Palm Trees in Alabama

Written by Mike Edmisten
Updated: May 31, 2023
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No one considers Alabama a cold-weather state. Just the opposite, actually. Located in the Deep South of the United States, Alabama’s climate features mild winters and scorching hot, humid summers. In fact, it is the seventh warmest state on average in the U.S. Alabama is definitely not a cold-weather state… Unless you happen to be a palm tree.

Palm trees are part of the plant family Arecaceae, a family of perennial flowering plants in the monocot order Arecales. There are over 2,600 species of palms, many of which are native to tropical climates that are significantly warmer than Alabama’s subtropical climate.

But fear not, palm aficionados! There are some cold-hardy palms that can thrive in the Yellowhammer State. While not an exhaustive list by any means, let’s talk about some of the best choices for palm growers in Alabama.

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Know Your Zone

Selecting the right palm tree for your landscape is largely dictated by the USDA hardiness zone where you live. There are other factors to consider, of course, but none of them will contribute more to the success or failure of your palm tree as your plant hardiness zone.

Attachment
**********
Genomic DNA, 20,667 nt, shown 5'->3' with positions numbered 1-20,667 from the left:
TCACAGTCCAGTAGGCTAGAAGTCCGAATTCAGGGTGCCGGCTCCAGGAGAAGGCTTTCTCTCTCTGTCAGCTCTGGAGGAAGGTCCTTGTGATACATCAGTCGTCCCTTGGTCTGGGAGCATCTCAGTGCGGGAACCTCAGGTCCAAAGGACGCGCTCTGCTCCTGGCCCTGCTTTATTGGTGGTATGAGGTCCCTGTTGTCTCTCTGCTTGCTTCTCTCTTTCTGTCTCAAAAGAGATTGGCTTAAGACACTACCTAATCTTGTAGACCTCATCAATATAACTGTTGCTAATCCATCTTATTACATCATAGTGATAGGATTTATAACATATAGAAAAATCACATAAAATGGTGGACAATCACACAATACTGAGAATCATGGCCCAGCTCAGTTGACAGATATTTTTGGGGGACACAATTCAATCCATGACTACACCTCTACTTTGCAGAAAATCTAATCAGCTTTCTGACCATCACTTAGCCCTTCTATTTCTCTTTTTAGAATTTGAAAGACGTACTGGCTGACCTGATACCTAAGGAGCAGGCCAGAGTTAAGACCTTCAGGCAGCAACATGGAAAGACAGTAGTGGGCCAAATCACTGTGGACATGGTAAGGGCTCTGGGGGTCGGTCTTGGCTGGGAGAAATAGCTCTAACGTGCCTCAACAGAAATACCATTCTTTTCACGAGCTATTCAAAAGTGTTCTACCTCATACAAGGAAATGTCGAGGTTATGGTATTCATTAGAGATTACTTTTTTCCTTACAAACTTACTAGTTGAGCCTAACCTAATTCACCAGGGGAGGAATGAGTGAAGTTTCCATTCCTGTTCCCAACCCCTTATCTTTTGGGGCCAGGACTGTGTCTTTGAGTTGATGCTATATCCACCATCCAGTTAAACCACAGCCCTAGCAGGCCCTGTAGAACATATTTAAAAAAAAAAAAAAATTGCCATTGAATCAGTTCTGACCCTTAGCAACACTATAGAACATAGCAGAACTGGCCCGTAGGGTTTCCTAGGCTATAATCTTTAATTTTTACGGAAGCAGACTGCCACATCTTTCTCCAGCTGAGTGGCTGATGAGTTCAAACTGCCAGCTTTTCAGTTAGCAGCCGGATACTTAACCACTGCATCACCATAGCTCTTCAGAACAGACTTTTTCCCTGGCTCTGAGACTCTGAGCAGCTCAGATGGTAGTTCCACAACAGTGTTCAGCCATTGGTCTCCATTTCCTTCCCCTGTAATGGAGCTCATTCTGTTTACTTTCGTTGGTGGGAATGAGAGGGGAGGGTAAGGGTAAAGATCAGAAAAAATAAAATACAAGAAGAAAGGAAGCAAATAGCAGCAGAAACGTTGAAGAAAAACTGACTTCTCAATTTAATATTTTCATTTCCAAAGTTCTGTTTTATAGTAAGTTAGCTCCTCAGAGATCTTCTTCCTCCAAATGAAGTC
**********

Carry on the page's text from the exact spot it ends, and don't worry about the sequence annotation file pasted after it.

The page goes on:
Technically, Alabama’s hardiness zones range from Zones 7a-9a. However, Zone 7a is confined to the extreme northeast corner of the state, mostly in Jackson and DeKalb counties. Meanwhile, Zone 9a is limited to a tiny sliver of the state around Gulf Shores. The vast majority of Alabamans live in Zone 7b-8b. Again, knowing your specific plant hardiness zone is crucial in selecting a palm that will thrive on your property.

With that in mind, here are some palms that are perfect for bringing a tropical vibe to your Alabama landscape.

Mazari Palm (Nannorrhops ritchiana)

The Mazari (sometimes spelled Mazzari) palm is one of the hardiest palms available today. It is cold-hardy to Zone 6b, meaning it can grow in the coolest zones found in Alabama. It can also grow in climates as warm as Zone 11, so southern Alabamans can also enjoy this palm. The Mazari palm can grow virtually anywhere in the state.

This palm is native to high-altitude deserts in northern Pakistan and Afghanistan. Because of its desert environment, it is exceptionally drought-tolerant. Therefore, well-draining soil will help this desert palm thrive.

This tree is sometimes classified as a shrub since it has no trunk. Several stems grow tightly from a single base. The stiff, leathery leaves are fan-shaped and grow around four feet long. The foliage is bluish-green to grayish-green. Each leaf features 20 or more leaflets that are one to two feet long. The tree can grow 10-20 feet tall, but the rate of growth is relatively slow.